To Error is Human ...
As the stressors of every day life increase, it seems the judgment or criticism of making a mistake, forgetting something, having an off day, also, is increasing. Some of the negative feedback is in the form of our own internal critical voice making us feel lesser; and some of it comes from the people around us, at work, at school and even in our own families.
This moment in time feels harsh and we each need to take part in softening it. We need to lower the volume on self-judgment, criticism or blame. I am talking about the every day 'little' things we experience; the things that are in our control. Let me share a couple examples....
I cringe when I hear the words, "I already told you ..." Oh my, this seems to be a verbal epidemic these days. Adults do it, and so, their children learn to do it. I am in a new work position, and my office is near the entrance and business areas. I frequently hear someone who has asked a question for a second time, get this response: "I already told you....!"
There is a subtle blame in that statement. Yet, there are many reasons a person may not understand something, not the least of which is it may not have been explained well, or the system is undergoing a big change and people need repetition to adjust to change. But, we too often are quick to judge and blame the other person as if they are incompetent.
Another common one is: "I have been waiting for you, I can't stand tardiness." I have heard people say this to others who are rarely late, without even inquiring about the reason they were late. But, here again, is the critical voice.
The most recent time I heard this type of comment, the person who was late had been driving behind a truck that dropped a large piece of scrap metal onto the highway. Being in the center lane, this individual had no choice but to drive over it. Imagine being late because of that potentially catastrophic incident and then greeted by an accusatory statement.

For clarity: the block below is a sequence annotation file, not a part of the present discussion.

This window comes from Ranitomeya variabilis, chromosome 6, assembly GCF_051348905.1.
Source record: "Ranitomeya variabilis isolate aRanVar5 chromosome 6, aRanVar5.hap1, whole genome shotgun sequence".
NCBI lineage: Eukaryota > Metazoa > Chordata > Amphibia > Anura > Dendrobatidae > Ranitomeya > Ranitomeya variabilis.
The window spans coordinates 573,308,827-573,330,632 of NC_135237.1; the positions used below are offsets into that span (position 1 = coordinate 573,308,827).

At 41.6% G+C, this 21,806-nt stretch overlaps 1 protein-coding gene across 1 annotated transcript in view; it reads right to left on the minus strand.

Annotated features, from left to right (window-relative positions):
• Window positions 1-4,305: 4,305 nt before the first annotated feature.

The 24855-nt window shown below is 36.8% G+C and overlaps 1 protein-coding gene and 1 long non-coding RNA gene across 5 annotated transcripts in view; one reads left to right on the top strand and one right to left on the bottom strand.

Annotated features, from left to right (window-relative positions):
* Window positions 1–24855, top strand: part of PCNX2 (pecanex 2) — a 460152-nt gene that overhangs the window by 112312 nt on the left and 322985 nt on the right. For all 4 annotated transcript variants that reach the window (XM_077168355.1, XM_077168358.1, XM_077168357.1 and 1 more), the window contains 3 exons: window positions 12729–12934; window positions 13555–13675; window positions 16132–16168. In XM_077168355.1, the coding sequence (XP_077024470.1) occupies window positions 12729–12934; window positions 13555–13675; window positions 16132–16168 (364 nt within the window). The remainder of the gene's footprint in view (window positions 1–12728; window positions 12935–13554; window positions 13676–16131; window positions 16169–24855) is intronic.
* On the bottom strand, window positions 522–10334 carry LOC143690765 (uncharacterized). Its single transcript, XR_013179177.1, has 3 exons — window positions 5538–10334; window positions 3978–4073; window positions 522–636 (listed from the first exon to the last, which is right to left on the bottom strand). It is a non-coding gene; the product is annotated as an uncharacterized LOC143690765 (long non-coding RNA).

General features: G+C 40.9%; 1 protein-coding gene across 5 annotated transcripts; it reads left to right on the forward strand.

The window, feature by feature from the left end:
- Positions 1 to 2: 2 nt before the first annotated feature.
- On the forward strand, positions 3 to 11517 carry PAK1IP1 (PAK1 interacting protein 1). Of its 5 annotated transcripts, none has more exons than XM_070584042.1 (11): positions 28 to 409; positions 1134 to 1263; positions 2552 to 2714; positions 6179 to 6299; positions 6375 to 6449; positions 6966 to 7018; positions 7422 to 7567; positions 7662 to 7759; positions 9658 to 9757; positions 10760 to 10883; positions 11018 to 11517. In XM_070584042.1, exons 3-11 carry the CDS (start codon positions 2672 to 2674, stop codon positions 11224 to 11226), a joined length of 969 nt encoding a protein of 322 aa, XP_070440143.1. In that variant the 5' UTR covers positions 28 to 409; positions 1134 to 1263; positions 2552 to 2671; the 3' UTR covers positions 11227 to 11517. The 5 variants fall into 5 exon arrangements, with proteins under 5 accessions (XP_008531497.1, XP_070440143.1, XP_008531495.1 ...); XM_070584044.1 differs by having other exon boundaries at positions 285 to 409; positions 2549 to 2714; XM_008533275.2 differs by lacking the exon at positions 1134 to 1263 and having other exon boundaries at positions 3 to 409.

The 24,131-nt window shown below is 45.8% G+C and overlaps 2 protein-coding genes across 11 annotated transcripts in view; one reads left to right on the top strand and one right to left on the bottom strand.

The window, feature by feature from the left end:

There are many others: "you already told me that;" "I knew that before you told me;" "You are so forgetful;" all condescending statements. Making mistakes is natural to our human nature, faking perfection is not! Yet, I see all kinds of people from kids to the elderly, seeking the unattainable goal of being perfect. This is causing a lot of pressure, distress and associated anxiety and depression in people. Losing ourselves to the unattainable is too high a cost to pay.
I am learning to laugh at myself, especially, my imperfections. I told one of my daughters recently, I am going to have a good time with my forgetfulness. She laughed at my comment, but here's the deal: when we lose something we gain something. Don't get stuck on the loss, look at what you have gained. I have gained so much wisdom and it is truly the gift of aging. I would not trade this gift for better hearing or memory. If I can have them all, great! But, that is not in the cards for me, and I am okay with that; and, I will not let others diminish my "okayness!"
Gifts come with making mistakes: new opportunities, new knowledge, creativity, humility and more. I will take those any day over the cost of trying to be perfect, which leads to a sense of failure, a disconnect with the self, and constant disappointment. I have never been happier with myself and I am quite im-perfect! Can you relax enough to give yourself permission to make mistakes, and also, to allow others the same privilege? Is it possible we are all living imperfect, yet complete, lives? We are already 'good enough!'